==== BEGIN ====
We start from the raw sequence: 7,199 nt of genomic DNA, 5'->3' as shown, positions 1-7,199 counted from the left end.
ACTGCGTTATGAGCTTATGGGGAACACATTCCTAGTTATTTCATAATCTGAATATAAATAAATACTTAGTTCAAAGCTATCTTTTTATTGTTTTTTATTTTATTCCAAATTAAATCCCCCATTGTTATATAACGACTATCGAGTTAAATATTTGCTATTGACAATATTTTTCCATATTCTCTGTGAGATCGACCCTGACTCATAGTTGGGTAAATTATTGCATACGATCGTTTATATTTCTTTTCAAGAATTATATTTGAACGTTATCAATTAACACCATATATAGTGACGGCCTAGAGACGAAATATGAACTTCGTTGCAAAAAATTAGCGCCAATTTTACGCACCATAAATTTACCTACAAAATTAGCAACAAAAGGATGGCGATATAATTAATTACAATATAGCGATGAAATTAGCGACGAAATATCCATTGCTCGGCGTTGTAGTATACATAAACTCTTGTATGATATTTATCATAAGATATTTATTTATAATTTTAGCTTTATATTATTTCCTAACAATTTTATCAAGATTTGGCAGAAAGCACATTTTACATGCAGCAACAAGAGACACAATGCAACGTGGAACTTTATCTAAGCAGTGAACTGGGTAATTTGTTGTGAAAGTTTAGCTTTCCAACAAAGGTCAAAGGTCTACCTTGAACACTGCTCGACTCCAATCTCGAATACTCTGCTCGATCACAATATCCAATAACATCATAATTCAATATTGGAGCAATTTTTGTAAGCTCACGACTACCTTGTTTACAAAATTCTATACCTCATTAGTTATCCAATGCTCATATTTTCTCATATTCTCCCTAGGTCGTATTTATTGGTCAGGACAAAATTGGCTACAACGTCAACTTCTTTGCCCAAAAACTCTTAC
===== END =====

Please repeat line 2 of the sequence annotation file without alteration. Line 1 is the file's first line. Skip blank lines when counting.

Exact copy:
ACTGCGTTATGAGCTTATGGGGAACACATTCCTAGTTATTTCATAATCTGAATATAAATAAATACTTAGTTCAAAGCTATCTTTTTATTGTTTTTTATTTTATTCCAAATTAAATCCCCCATTGTTATATAACGACTATCGAGTTAAATATTTGCTATTGACAATATTTTTCCATATTCTCTGTGAGATCGACCCTGACTCATAGTTGGGTAAATTATTGCATACGATCGTTTATATTTCTTTTCAAGAATTATATTTGAACGTTATCAATTAACACCATATATAGTGACGGCCTAGAGACGAAATATGAACTTCGTTGCAAAAAATTAGCGCCAATTTTACGCACCATAAATTTACCTACAAAATTAGCAACAAAAGGATGGCGATATAATTAATTACAATATAGCGATGAAATTAGCGACGAAATATCCATTGCTCGGCGTTGTAGTATACATAAACTCTTGTATGATATTTATCATAAGATATTTATTTATAATTTTAGCTTTATATTATTTCCTAACAATTTTATCAAGATTTGGCAGAAAGCACATTTTACATGCAGCAACAAGAGACACAATGCAACGTGGAACTTTATCTAAGCAGTGAACTGGGTAATTTGTTGTGAAAGTTTAGCTTTCCAACAAAGGTCAAAGGTCTACCTTGAACACTGCTCGACTCCAATCTCGAATACTCTGCTCGATCACAATATCCAATAACATCATAATTCAATATTGGAGCAATTTTTGTAAGCTCACGACTACCTTGTTTACAAAATTCTATACCTCATTAGTTATCCAATGCTCATATTTTCTCATATTCTCCCTAGGTCGTATTTATTGGTCAGGACAAAATTGGCTACAACGTCAACTTCTTTGCCCAAAAACTCTTAC